|Oscar de la Renta
On the odd occasion, my husband has been known to surprise me with a piece of clothing. Now I must stress the word ‘odd’ here because it really doesn’t happen very often. I can count the items on one hand over the ten plus years we have been together. My husband has impeccable, if not more conservative taste than me. He is a stickler for quality. He chooses classic styles that I wouldn’t necessarily choose for myself, but that nevertheless fill a gap in my wardrobe and always look great. So I actually have a great deal of confidence in his ability to not only buy clothes for me unseen, but fabric as well.
Now hubby was in New York recently for a very important business event. I couldn’t make it with him so he was out looking for a birthday gift for me in his time off. I was fending off texts querying my size and colour preferences. He was clearly in dress shops. Now I didn’t doubt for a second that he wouldn’t bring home something nice. But the last thing I wanted was a new RTW dress, no matter how special it was going to be. I didn’t want to have to wear it. I want to wear the clothes that I make myself!
How do you send the message to others that you really don’t want them to buy you new clothes (if that’s the thing they’re used to doing), but could they buy you fabric instead? Well, after a few mentions of the fabric district (and perhaps some specific directions to MOOD) hubby got the idea. It’s not the first time I’ve hinted at fabric for a gift, but this is the first time he’s actually taken it on board. I see it as a turning point in the way he sees my commitment to sewing, and possibly also my improving skills.
Based on text evidence, he must have spent a couple of hours choosing fabric. He said later that everyone was very nice to him at MOOD, so I have to send out a big thank-you for making hubby’s fabric shopping experience a good one.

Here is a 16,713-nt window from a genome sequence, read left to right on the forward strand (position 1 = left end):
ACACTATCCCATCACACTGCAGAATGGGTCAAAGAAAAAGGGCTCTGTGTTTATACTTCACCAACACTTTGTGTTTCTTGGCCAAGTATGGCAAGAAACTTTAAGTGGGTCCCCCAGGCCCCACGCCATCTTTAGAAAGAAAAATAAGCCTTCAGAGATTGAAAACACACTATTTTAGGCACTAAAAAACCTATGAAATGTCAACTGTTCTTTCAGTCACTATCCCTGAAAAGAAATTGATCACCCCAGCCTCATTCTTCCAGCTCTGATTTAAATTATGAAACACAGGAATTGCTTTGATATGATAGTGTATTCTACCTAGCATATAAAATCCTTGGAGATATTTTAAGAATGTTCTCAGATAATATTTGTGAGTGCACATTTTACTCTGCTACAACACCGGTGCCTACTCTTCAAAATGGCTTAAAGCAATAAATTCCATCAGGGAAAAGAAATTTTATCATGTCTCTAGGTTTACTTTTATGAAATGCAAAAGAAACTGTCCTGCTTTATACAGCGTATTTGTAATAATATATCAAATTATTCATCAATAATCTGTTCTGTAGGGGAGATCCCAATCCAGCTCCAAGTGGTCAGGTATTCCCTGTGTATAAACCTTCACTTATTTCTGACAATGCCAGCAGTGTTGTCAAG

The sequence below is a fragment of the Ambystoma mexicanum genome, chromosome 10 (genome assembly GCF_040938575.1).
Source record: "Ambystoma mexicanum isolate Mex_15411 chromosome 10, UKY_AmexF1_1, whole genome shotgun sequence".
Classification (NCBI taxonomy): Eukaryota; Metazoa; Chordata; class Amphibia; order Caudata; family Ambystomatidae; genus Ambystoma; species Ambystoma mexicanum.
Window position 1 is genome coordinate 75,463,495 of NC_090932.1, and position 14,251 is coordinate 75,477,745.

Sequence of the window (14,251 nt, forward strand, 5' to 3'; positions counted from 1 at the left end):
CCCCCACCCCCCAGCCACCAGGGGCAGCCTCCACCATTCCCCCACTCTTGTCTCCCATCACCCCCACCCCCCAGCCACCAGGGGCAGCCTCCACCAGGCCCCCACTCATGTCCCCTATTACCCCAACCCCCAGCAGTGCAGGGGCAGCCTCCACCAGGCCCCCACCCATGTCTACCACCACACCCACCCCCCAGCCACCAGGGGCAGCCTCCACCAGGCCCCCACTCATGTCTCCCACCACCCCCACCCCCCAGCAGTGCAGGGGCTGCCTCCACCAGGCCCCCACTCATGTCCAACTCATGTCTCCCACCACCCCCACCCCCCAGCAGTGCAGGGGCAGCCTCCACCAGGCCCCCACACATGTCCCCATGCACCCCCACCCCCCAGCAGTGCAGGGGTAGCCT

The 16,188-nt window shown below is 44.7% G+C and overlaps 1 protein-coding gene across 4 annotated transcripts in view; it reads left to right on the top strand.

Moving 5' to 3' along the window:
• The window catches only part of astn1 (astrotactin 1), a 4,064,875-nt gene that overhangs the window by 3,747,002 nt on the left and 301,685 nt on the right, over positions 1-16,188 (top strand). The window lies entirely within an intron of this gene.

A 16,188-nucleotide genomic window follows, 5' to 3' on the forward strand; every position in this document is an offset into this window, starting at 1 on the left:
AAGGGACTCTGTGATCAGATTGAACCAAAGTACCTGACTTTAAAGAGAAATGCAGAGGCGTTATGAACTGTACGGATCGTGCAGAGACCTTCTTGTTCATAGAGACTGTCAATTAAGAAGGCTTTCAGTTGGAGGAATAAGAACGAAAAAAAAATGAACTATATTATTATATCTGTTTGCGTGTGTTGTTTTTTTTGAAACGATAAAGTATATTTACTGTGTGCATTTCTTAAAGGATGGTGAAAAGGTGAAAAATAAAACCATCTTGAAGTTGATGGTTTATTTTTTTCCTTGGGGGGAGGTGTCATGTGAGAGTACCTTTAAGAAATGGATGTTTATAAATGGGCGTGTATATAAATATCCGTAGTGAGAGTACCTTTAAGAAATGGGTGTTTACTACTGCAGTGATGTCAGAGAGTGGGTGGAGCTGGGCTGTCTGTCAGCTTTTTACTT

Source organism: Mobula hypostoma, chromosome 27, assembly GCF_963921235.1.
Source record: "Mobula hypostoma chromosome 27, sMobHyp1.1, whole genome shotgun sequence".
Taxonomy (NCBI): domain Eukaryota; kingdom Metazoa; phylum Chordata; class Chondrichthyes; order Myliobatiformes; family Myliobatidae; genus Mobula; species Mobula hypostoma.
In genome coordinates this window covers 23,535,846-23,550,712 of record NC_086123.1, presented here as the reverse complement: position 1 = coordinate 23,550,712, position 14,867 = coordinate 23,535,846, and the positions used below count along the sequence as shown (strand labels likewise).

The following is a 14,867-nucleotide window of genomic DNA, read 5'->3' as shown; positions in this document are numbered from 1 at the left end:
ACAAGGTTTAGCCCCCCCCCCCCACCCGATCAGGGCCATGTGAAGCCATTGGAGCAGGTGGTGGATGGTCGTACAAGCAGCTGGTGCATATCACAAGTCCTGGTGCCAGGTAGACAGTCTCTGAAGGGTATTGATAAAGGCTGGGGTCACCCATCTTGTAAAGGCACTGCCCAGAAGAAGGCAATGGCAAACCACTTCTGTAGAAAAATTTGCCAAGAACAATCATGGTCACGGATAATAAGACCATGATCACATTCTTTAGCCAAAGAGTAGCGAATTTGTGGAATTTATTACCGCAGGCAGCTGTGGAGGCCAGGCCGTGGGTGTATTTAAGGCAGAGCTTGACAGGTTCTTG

I tried to give him as limited information as possible as I wanted his choice to be a surprise and to be his own. I did give him a few keywords, basically the first designer names that came to my mind. I may have also mentioned the word ‘silk’. I also told him to choose himself some silk for a tie, and Italian shirting for a business shirt.
I’ve already made up one of his business shirts. That should be on the blog soon. But of most importance, do you want to see what he bought home for yours truly?
A beautiful embroidered and printed silk organza. I’ve got 3.5 yards to do something amazing with this. I’m thinking a fitted (lined of course!) dress. What would you do with this one?
And this red one fascinates me the most. It is a pure silk by Oscar de la Renta. But it has such a stiff hand, nearly as stiff as a light canvas (but obviously a very different texture to canvas!). Any idea what it would be? Taffeta? I’ve got three panels of it, which amounts to about 4 yards. I think it would look great as a floor length, slightly A-line skirt with a strapless bodice (if I have enough…). What would you do with this one?
I’d love to hear your ideas! The reality is that these beauties are going to be hitting my stash for the foreseable future, or until somebody I know decides to get married or invites me to the Oscars!
So I know that I am really, REALLY not supposed to be buying any more fabric right now. I know I have a problem when all I am worried about getting to the US is my fabric and pattern stash?! I just weighed my ‘fabric’ suitcase and it was 30kg! I’m not sure how I am going to sneak that one past hubby. Obviously I snaffled the biggest suitcase(s) for myself.
But these little bits, I just couldn’t resist. I will call them my going away treats and aren’t they just the most delicious morsels you have ever seen! Unfortunately, I was only able to purchase a single metre of these delicious silks, but I have visions of how I can do justice with them (as soon as I am happy to finish admiring them of course).
Both are from Tessuti Fabrics. The first is a silk satin and the second is silk organza.
I’m pretty much all packed now. But I’m left a little air pocket for one last visit to my favourite fabric haunts ;-). Next stop is a farewell scrappy skirt for Miss Four. And then we hit the runway on March 2nd! Eeeek!